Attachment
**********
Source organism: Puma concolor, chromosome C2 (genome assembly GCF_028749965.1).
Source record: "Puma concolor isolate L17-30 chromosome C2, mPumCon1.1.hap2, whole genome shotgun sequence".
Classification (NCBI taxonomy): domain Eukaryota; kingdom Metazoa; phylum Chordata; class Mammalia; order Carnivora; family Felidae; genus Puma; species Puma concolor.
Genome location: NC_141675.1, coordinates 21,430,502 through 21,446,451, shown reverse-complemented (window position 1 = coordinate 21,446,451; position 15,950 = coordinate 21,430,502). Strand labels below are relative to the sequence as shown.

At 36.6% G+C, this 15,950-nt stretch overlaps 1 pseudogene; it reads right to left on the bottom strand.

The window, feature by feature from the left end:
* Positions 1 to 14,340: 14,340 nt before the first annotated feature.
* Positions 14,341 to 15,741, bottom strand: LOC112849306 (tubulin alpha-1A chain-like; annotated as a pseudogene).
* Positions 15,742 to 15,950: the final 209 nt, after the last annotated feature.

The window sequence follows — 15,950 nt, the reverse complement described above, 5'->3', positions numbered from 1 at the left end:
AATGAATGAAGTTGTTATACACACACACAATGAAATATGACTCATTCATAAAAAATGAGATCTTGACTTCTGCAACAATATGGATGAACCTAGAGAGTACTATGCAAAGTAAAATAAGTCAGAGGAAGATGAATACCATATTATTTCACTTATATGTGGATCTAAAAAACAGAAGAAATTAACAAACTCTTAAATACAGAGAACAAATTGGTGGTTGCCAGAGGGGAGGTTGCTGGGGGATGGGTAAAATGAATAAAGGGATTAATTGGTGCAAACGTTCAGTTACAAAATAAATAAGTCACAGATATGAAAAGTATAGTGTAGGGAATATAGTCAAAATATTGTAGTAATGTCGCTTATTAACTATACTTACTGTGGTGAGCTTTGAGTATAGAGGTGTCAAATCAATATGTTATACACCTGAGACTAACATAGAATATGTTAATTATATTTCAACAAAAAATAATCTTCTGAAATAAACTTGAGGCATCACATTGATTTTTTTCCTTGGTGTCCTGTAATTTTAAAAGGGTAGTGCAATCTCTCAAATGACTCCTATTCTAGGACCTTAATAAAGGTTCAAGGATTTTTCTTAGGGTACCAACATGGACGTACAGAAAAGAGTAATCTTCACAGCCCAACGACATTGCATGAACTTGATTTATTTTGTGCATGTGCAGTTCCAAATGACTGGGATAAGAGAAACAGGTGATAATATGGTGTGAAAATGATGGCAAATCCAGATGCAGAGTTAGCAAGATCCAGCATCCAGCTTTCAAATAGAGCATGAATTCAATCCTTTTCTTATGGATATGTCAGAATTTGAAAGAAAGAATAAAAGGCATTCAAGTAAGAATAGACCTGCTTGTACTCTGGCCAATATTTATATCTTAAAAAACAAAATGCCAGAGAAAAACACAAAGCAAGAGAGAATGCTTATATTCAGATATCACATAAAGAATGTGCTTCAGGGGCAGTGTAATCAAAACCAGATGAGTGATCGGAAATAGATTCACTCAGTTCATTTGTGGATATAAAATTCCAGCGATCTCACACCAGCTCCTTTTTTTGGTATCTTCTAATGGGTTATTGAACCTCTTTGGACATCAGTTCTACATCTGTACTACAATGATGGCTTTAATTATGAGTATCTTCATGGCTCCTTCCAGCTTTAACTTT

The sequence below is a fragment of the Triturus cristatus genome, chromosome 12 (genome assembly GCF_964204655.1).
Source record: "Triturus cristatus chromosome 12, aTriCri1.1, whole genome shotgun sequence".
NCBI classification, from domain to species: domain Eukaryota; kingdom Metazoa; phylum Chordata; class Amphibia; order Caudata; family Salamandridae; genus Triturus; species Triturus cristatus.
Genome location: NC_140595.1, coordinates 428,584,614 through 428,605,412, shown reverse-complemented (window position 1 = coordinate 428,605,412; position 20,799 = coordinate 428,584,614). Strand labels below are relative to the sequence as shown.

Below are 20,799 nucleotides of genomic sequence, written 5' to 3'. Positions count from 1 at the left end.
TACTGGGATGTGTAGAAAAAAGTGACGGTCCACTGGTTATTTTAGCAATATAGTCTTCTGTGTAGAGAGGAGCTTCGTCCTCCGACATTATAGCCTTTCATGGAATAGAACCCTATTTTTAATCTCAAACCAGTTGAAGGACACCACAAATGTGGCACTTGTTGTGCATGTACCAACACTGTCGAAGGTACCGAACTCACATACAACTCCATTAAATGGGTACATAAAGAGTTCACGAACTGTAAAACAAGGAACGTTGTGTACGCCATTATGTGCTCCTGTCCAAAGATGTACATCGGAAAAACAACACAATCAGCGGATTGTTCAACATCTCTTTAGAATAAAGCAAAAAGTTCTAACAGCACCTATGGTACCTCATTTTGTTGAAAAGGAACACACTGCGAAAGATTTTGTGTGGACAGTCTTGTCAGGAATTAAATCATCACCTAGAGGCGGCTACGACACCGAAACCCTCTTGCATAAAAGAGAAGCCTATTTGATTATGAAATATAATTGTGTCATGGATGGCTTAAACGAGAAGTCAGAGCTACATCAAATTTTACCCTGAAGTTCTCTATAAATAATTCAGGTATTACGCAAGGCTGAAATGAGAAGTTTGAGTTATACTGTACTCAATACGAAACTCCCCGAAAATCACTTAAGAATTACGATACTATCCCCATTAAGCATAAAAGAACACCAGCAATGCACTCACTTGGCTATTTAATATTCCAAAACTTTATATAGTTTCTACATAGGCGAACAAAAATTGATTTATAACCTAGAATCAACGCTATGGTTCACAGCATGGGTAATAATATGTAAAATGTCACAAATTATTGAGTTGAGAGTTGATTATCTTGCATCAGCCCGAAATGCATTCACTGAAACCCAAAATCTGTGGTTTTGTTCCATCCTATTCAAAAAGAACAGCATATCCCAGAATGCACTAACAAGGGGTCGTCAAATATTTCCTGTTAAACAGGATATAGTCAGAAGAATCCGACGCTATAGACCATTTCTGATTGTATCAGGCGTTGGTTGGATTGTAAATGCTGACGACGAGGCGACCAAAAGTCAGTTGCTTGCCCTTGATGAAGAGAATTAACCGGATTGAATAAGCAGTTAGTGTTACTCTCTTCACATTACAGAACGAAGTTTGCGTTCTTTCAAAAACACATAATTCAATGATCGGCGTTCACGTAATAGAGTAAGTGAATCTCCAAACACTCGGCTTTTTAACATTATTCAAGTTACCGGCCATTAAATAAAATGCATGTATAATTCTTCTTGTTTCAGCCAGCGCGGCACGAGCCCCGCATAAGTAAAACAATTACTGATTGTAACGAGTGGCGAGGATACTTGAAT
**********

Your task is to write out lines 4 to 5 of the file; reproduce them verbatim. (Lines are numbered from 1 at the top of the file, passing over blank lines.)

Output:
Genome location: NC_141675.1, coordinates 21,430,502 through 21,446,451, shown reverse-complemented (window position 1 = coordinate 21,446,451; position 15,950 = coordinate 21,430,502). Strand labels below are relative to the sequence as shown.

At 36.6% G+C, this 15,950-nt stretch overlaps 1 pseudogene; it reads right to left on the bottom strand.